When the Media Casts Blame, Look Twice

In the standoff over the partial federal government shutdown and the debt limit, the dominant question has been: Who is to blame? The media consensus is the House Republicans, driven by the Tea Party. This conclusion is further evidence, if any were needed, that when the mainstream media reaches a quick consensus, it is time to look twice.

In one sense, no one is to blame. Congress is entrusted with the power of the purse, but must get the president’s signature on spending and revenue legislation. The majority of the House of Representatives believes strongly that the Affordable Care Act (ACA), also known as Obamacare, is a legislative abomination, unlikely to achieve any of its promises (including more affordable care), but certain to reduce quality of care for most Americans. They also expect it to add $2 trillion in unaffordable entitlement spending over the next decade, to cost tens of thousands of jobs, and to threaten the liberty of the American people by increasing dependency and giving federal bureaucrats unprecedented control over the lives of individuals. It is, in their view, a giant step toward fastening a European-style democratic socialist state onto Americans, never to be undone once it is consolidated, no matter how thoroughly it fails. To make matters worse, they believe the ACA was passed through a combination of dishonest messaging, unsavory back-room deals, and strong-arm tactics that ultimately succeeded in ramming the bill down the throat of an unwilling nation. Consequently, that House majority has attempted to use its constitutional power of the purse to force repeal, delay, or revision of the ACA.

On the other hand, the President and the majority of the Senate remain committed to the ACA, believing it to be a major advance toward a more progressive and just society. They have insisted on retaining the ACA unaltered.

Accordingly, the House has been unwilling to pass all the appropriations necessary for government to operate without some concession on the ACA, while the President and Senate have been unwilling to make any concession on the ACA. 

Unless one makes a prior assumption that the ACA is sacrosanct and properly beyond debate, it is rather difficult to see in this picture that blame would rest solely, or even primarily, in the hands of the House Republicans. And given the already apparent multitudinous flaws in the ACA, it is rather difficult to contend that it should be left unaltered. The picture is better seen as a dispute between two sides which are divided by deeply-held convictions, representing a nation that is also deeply divided.

If one finds it unsatisfying to apportion blame equally, it is worth noting that it is President Obama and Senate Majority Leader Harry Reid, not the Republicans, who have refused to negotiate. Originally, the House passed a bill funding the whole government except for Obamacare. When the Senate rejected it, causing government to shut down, the House passed a new bill funding government but delaying Obamacare for one year (a delay supported by 57 percent of Americans) and eliminating the unpopular medical device tax. When the Senate rejected that compromise, the House passed another bill funding government but delaying for a year only the Obamacare mandate requiring individuals to buy insurance or pay a fine. When the Senate rejected that compromise, the House began passing smaller appropriations bills to fund portions of government such as national parks and medical research. Democrats rejected this approach as well, preferring to keep the entire government shut down to maximize their political leverage. Indeed, the administration went out of its way to make the shutdown more painful (for example, barricading the open-air World War II memorial in Washington, D.C.), in a display of vindictiveness rarely seen even in Washington. Hope and change, indeed.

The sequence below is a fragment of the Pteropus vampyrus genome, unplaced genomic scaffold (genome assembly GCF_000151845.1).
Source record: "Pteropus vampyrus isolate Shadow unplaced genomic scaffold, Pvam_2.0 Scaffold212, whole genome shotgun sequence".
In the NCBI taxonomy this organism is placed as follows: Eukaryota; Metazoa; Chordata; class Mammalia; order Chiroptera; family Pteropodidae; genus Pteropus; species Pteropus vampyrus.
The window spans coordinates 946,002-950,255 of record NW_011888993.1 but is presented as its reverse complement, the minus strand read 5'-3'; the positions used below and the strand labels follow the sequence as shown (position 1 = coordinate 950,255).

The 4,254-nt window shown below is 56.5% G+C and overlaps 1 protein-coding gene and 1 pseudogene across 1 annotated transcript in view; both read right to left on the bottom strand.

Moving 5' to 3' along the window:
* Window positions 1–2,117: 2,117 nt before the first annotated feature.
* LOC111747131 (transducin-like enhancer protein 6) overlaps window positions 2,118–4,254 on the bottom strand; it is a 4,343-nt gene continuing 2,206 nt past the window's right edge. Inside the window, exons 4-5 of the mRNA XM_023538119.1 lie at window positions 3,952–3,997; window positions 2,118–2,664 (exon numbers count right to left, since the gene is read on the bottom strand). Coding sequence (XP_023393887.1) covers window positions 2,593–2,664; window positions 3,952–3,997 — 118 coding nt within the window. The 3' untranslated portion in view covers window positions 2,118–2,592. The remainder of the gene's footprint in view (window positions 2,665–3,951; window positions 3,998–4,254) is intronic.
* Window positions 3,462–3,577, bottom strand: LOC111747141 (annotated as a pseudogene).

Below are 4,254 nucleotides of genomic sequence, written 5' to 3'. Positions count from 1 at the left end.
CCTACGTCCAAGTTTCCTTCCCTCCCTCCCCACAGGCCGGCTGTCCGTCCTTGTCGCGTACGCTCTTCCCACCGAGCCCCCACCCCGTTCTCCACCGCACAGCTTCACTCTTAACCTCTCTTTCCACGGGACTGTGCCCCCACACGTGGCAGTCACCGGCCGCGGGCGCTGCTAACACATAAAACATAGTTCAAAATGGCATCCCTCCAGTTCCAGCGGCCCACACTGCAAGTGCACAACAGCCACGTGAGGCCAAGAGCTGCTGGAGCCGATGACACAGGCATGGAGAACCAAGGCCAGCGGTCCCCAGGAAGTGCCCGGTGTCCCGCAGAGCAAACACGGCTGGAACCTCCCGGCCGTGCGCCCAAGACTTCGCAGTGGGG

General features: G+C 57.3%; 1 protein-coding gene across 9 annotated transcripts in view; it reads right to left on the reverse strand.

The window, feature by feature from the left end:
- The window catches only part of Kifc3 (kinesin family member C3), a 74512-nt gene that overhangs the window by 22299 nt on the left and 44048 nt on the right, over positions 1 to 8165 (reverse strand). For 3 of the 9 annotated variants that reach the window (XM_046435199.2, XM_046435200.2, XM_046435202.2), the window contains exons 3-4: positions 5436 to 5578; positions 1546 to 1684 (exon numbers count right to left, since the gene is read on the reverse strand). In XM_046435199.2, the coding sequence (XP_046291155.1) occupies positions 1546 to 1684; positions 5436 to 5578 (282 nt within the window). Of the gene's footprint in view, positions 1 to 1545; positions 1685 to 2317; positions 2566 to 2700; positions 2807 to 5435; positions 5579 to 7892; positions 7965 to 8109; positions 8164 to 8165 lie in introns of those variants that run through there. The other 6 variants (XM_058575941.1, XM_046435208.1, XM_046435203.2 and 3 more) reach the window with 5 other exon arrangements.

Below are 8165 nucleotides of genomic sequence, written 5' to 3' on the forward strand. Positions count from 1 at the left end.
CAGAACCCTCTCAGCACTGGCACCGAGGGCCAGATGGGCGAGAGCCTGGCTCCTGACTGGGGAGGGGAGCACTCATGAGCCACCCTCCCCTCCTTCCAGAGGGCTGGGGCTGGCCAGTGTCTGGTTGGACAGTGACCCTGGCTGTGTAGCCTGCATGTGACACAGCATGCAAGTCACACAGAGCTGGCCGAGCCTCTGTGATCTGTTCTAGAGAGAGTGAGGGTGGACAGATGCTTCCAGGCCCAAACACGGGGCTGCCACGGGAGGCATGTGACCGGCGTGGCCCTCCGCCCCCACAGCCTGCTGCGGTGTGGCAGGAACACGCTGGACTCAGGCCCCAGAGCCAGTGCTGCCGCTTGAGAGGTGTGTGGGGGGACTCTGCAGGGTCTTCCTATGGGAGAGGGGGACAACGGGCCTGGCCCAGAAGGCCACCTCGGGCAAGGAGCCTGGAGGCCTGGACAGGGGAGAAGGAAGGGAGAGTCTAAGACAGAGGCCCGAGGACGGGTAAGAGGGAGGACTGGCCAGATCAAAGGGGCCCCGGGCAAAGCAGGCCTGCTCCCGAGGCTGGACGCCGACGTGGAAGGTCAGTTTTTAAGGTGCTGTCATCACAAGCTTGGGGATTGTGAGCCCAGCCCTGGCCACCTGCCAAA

In a broader sense, it is predictable that things would come to this. The President came to office promising to “fundamentally transform America,” and took advantage of unusually large Democratic majorities in Congress in 2009 and 2010 to push through a highly ideological and highly partisan program. The ACA, which passed without a single Republican vote in either house of Congress, was the centerpiece of that program. As President Obama has learned, chickens have a tendency of coming home to roost. Victories won through raw muscle and false advertising do not produce settled law. The President has spent his presidency, and this crisis, belittling his opponents, unable to process the possibility that intelligent people of good will might disagree with him, and acting as if he meant it when he complained last spring that the problem was that “I’m not the emperor of the United States.” He may win this battle, but his own ideological crusade all but guarantees that the war will go on.  

Andrew Busch is the Crown Professor of Government and a George R. Roberts Fellow at Claremont McKenna College.

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